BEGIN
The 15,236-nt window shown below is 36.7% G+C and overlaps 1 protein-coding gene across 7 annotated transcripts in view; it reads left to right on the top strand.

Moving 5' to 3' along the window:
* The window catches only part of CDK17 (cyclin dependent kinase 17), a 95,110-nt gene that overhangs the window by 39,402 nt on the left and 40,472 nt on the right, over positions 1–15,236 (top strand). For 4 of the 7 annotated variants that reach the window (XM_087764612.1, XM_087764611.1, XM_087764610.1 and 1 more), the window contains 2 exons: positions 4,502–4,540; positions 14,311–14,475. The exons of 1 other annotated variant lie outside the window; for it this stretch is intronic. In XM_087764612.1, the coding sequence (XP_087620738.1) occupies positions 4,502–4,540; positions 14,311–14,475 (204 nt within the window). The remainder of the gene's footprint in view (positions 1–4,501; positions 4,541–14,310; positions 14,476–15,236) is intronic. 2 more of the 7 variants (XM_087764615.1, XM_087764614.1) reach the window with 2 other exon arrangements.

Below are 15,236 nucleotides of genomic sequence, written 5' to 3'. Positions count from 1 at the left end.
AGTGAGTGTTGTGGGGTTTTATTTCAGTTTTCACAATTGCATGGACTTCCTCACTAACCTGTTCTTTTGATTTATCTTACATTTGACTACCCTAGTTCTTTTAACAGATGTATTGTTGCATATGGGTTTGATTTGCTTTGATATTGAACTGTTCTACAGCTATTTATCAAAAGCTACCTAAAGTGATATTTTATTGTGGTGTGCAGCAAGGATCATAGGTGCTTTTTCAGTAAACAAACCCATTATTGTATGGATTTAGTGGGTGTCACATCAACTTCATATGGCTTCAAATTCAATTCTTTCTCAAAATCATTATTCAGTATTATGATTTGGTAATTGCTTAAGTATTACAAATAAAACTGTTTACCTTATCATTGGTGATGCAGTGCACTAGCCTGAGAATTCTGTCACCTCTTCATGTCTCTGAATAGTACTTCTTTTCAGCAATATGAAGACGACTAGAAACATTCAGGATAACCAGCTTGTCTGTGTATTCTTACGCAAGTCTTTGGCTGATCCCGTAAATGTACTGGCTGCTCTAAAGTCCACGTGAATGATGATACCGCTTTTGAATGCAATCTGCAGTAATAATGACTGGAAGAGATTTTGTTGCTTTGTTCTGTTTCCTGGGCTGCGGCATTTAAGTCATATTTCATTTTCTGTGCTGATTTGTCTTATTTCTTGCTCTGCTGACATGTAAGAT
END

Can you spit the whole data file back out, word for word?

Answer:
The 15,236-nt window shown below is 36.7% G+C and overlaps 1 protein-coding gene across 7 annotated transcripts in view; it reads left to right on the top strand.

Moving 5' to 3' along the window:
* The window catches only part of CDK17 (cyclin dependent kinase 17), a 95,110-nt gene that overhangs the window by 39,402 nt on the left and 40,472 nt on the right, over positions 1–15,236 (top strand). For 4 of the 7 annotated variants that reach the window (XM_087764612.1, XM_087764611.1, XM_087764610.1 and 1 more), the window contains 2 exons: positions 4,502–4,540; positions 14,311–14,475. The exons of 1 other annotated variant lie outside the window; for it this stretch is intronic. In XM_087764612.1, the coding sequence (XP_087620738.1) occupies positions 4,502–4,540; positions 14,311–14,475 (204 nt within the window). The remainder of the gene's footprint in view (positions 1–4,501; positions 4,541–14,310; positions 14,476–15,236) is intronic. 2 more of the 7 variants (XM_087764615.1, XM_087764614.1) reach the window with 2 other exon arrangements.

Below are 15,236 nucleotides of genomic sequence, written 5' to 3'. Positions count from 1 at the left end.
AGTGAGTGTTGTGGGGTTTTATTTCAGTTTTCACAATTGCATGGACTTCCTCACTAACCTGTTCTTTTGATTTATCTTACATTTGACTACCCTAGTTCTTTTAACAGATGTATTGTTGCATATGGGTTTGATTTGCTTTGATATTGAACTGTTCTACAGCTATTTATCAAAAGCTACCTAAAGTGATATTTTATTGTGGTGTGCAGCAAGGATCATAGGTGCTTTTTCAGTAAACAAACCCATTATTGTATGGATTTAGTGGGTGTCACATCAACTTCATATGGCTTCAAATTCAATTCTTTCTCAAAATCATTATTCAGTATTATGATTTGGTAATTGCTTAAGTATTACAAATAAAACTGTTTACCTTATCATTGGTGATGCAGTGCACTAGCCTGAGAATTCTGTCACCTCTTCATGTCTCTGAATAGTACTTCTTTTCAGCAATATGAAGACGACTAGAAACATTCAGGATAACCAGCTTGTCTGTGTATTCTTACGCAAGTCTTTGGCTGATCCCGTAAATGTACTGGCTGCTCTAAAGTCCACGTGAATGATGATACCGCTTTTGAATGCAATCTGCAGTAATAATGACTGGAAGAGATTTTGTTGCTTTGTTCTGTTTCCTGGGCTGCGGCATTTAAGTCATATTTCATTTTCTGTGCTGATTTGTCTTATTTCTTGCTCTGCTGACATGTAAGAT